However, the data has to come from somewhere, and it’s very likely that inclusion in the AI-powered overview will also depend on ubiquity on search results related to the query as well as the weighted importance of the source (note, again, this is conjecture on my part). 

We can assume, also, that AI-powered overviews will become better and more accurate over time, an increasingly common starting point of the search journey. 

However, unlike the Surround Sound SEO we ran at HubSpot, which one could “hack” somewhat easily using tactics like parasite SEO, high velocity link building, and content partnerships, I’m betting that AI-powered answers will have a higher barrier to entry.

Essentially, SEO in and of itself will be necessary but no longer sufficient. How your brand is spoken about in the news (PR and Digital PR), how you’re categorized on review sites and the quantity and quality of your reviews (customer marketing), how you’re spoken about naturally on social media and forums like Reddit (social media, community), and even your owned entities like the messaging on your website (product marketing and brand) will likely play a factor. 

Again, all of this is speculative, but it’s based on my past efforts scaling Surround Sound SEO at HubSpot (as well as with a handful of clients) and also reflects early experiments we’re working on at Omniscient optimizing for AI-powered answers:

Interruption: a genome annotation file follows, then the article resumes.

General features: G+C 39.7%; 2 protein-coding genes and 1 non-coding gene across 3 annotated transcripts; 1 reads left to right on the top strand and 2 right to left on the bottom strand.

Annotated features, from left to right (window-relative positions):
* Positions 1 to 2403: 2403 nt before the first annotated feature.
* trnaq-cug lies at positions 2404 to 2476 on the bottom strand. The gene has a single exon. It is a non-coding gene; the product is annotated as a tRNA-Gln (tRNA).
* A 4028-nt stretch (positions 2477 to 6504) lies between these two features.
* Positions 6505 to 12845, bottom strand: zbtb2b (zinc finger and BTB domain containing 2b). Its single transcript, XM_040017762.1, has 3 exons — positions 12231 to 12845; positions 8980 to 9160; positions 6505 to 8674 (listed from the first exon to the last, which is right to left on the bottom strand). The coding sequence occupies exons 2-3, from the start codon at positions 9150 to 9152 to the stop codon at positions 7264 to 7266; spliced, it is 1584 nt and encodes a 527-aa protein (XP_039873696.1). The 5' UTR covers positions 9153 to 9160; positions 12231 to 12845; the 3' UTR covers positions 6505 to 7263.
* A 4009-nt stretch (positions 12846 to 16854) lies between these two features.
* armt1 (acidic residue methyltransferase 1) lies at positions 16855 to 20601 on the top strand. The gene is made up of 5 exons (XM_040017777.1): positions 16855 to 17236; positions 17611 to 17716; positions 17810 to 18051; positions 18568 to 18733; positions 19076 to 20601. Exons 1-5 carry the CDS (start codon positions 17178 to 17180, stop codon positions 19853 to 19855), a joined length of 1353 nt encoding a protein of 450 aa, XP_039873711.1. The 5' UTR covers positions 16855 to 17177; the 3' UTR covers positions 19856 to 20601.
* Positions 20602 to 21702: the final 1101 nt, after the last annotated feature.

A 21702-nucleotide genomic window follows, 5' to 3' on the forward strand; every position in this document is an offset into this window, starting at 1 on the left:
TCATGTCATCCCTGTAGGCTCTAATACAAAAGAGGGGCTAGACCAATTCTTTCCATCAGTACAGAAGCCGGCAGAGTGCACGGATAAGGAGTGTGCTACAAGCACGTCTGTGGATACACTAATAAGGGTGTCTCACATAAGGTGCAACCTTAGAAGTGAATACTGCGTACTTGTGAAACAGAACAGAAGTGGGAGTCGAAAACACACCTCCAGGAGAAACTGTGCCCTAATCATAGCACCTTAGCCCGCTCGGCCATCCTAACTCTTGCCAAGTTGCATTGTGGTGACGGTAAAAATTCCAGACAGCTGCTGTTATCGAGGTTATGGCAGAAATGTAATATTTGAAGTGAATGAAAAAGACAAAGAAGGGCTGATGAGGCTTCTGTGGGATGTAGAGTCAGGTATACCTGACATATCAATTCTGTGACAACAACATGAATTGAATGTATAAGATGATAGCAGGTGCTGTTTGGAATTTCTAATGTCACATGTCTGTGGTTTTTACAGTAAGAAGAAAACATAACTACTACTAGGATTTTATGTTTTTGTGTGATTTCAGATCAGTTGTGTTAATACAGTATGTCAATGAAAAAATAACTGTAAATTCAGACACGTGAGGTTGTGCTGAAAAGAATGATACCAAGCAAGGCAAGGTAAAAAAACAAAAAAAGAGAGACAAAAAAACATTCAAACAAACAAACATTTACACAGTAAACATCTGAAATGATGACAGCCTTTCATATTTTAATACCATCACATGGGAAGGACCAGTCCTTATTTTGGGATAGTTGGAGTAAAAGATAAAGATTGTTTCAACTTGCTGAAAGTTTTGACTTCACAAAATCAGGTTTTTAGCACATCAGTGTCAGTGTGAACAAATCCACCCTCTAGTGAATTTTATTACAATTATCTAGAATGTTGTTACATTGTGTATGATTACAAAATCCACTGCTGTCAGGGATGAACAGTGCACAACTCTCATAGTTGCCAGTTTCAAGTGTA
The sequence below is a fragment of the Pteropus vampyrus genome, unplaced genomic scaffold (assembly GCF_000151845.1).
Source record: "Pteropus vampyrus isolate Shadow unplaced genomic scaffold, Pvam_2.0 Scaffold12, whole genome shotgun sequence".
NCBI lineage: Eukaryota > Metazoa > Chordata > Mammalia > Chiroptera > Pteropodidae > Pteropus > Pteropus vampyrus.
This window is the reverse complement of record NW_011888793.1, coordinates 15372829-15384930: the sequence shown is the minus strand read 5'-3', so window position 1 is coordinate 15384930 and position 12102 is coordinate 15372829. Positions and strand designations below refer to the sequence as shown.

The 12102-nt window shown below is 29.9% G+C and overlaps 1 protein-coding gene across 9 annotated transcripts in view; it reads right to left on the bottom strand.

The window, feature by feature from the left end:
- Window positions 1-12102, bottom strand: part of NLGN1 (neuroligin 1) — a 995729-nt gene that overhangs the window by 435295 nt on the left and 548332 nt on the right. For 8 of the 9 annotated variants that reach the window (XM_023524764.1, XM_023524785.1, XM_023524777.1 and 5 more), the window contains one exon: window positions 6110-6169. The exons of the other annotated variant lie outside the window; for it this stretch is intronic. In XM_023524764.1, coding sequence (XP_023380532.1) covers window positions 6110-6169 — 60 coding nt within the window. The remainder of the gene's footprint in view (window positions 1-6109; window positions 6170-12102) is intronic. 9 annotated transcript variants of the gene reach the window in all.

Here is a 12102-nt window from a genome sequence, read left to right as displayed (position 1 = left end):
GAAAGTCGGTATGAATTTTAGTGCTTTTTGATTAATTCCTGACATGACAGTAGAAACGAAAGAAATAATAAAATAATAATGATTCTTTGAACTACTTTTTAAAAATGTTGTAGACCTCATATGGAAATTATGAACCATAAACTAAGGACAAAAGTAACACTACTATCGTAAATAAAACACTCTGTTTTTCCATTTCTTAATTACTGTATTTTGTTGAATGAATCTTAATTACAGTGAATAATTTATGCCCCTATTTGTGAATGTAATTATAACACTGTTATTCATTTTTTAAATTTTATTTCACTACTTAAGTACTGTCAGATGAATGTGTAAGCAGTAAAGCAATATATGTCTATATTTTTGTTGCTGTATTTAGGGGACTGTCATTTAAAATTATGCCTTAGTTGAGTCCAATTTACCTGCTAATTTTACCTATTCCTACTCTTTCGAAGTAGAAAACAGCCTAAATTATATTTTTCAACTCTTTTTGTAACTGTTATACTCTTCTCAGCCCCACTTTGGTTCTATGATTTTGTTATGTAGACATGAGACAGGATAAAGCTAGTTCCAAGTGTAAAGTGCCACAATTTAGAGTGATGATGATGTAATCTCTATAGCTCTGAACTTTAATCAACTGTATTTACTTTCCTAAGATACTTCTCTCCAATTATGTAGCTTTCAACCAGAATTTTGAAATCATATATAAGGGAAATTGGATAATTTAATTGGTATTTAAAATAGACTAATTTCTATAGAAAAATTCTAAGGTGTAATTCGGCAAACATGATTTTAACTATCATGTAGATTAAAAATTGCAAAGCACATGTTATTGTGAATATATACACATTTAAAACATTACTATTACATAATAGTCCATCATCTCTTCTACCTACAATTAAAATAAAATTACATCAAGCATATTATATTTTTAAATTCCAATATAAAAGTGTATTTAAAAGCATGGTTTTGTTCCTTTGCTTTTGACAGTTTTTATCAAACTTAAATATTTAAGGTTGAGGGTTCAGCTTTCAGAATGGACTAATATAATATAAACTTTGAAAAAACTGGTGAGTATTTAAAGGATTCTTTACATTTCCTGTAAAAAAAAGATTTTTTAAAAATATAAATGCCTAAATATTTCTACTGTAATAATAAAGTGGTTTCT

But this should be good news to many: all of the above is hard to fake. It means the future of SEO is less likely to lean on “check the box” activities like stuffing a certain density of “LSI keywords” into a blog post or building 12 links per month, and it will lean more on meaningful business activities like: 

  • Forming strong internal partnerships with product marketing, brand and PR teams.
  • Using search not only as a traffic and conversion channel, but as a parlay into building an owned audience.
  • Focusing less on optimizing for the median value (the average of the top 10 search results), and more on information gain (what do YOU add to the conversation?)

I’m excited about the future of SEO, and I’d love to talk to anyone interested in Surround Sound SEO campaigns, how to future proof your content marketing strategy, or how to plan for changes in search behavior. Just respond to this email 🙂 

Want more insights like this? Connect with me on LinkedIn.

  1. Kitchen Side: Surround Sound SEO & Optimizing for Generative Answers – David and I did a recent podcast covering Surround Sound SEO in detail, including tactics we’ve used. 
  2. How to Boost Your Search Visibility with a Surround Sound Strategy – my former colleague, Irina Nica, really scaled the Surround Sound Strategy at HubSpot. Listen to her talk about it in this webinar.
  3. How generative AI will change SEO as a profession – takes from Britney Muller and Dave Davies on how generative AI may change the SEO function. Again, all speculative, but IMO some great takes.
Alex Birkett

Alex is a co-founder of Omniscient Digital. He loves experimentation, building things, and adventurous sports (scuba diving, skiing, and jiu jitsu primarily). He lives in Austin, Texas with his dog Biscuit.